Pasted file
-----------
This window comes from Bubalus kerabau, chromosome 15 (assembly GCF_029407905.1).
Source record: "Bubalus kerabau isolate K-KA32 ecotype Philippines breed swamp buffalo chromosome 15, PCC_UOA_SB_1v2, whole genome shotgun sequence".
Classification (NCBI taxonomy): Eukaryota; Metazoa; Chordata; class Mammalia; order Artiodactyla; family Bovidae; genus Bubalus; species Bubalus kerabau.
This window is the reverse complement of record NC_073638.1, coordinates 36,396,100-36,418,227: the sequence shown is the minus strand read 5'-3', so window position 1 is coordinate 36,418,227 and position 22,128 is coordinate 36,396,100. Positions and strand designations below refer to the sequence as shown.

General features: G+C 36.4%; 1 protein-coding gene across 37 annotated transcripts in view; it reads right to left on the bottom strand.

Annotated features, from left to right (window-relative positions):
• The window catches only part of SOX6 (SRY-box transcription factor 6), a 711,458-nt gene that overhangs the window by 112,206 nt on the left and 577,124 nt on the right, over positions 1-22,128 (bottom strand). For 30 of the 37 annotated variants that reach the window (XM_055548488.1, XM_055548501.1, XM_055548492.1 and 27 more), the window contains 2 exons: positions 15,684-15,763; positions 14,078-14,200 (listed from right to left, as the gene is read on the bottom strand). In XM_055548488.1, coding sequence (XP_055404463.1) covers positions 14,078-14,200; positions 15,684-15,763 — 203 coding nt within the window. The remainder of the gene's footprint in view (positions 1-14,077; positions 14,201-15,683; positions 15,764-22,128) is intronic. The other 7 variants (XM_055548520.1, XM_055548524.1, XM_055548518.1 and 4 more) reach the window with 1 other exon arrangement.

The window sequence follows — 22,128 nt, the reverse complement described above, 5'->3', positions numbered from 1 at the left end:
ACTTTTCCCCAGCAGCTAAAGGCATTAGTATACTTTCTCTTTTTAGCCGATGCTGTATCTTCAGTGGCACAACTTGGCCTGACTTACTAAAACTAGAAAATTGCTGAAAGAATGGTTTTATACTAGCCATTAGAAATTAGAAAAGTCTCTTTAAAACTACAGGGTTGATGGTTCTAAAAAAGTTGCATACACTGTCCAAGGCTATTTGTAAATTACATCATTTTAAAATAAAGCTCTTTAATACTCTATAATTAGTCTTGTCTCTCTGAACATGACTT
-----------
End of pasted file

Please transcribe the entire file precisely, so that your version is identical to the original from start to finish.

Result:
This window comes from Bubalus kerabau, chromosome 15 (assembly GCF_029407905.1).
Source record: "Bubalus kerabau isolate K-KA32 ecotype Philippines breed swamp buffalo chromosome 15, PCC_UOA_SB_1v2, whole genome shotgun sequence".
Classification (NCBI taxonomy): Eukaryota; Metazoa; Chordata; class Mammalia; order Artiodactyla; family Bovidae; genus Bubalus; species Bubalus kerabau.
This window is the reverse complement of record NC_073638.1, coordinates 36,396,100-36,418,227: the sequence shown is the minus strand read 5'-3', so window position 1 is coordinate 36,418,227 and position 22,128 is coordinate 36,396,100. Positions and strand designations below refer to the sequence as shown.

General features: G+C 36.4%; 1 protein-coding gene across 37 annotated transcripts in view; it reads right to left on the bottom strand.

Annotated features, from left to right (window-relative positions):
• The window catches only part of SOX6 (SRY-box transcription factor 6), a 711,458-nt gene that overhangs the window by 112,206 nt on the left and 577,124 nt on the right, over positions 1-22,128 (bottom strand). For 30 of the 37 annotated variants that reach the window (XM_055548488.1, XM_055548501.1, XM_055548492.1 and 27 more), the window contains 2 exons: positions 15,684-15,763; positions 14,078-14,200 (listed from right to left, as the gene is read on the bottom strand). In XM_055548488.1, coding sequence (XP_055404463.1) covers positions 14,078-14,200; positions 15,684-15,763 — 203 coding nt within the window. The remainder of the gene's footprint in view (positions 1-14,077; positions 14,201-15,683; positions 15,764-22,128) is intronic. The other 7 variants (XM_055548520.1, XM_055548524.1, XM_055548518.1 and 4 more) reach the window with 1 other exon arrangement.

The window sequence follows — 22,128 nt, the reverse complement described above, 5'->3', positions numbered from 1 at the left end:
ACTTTTCCCCAGCAGCTAAAGGCATTAGTATACTTTCTCTTTTTAGCCGATGCTGTATCTTCAGTGGCACAACTTGGCCTGACTTACTAAAACTAGAAAATTGCTGAAAGAATGGTTTTATACTAGCCATTAGAAATTAGAAAAGTCTCTTTAAAACTACAGGGTTGATGGTTCTAAAAAAGTTGCATACACTGTCCAAGGCTATTTGTAAATTACATCATTTTAAAATAAAGCTCTTTAATACTCTATAATTAGTCTTGTCTCTCTGAACATGACTT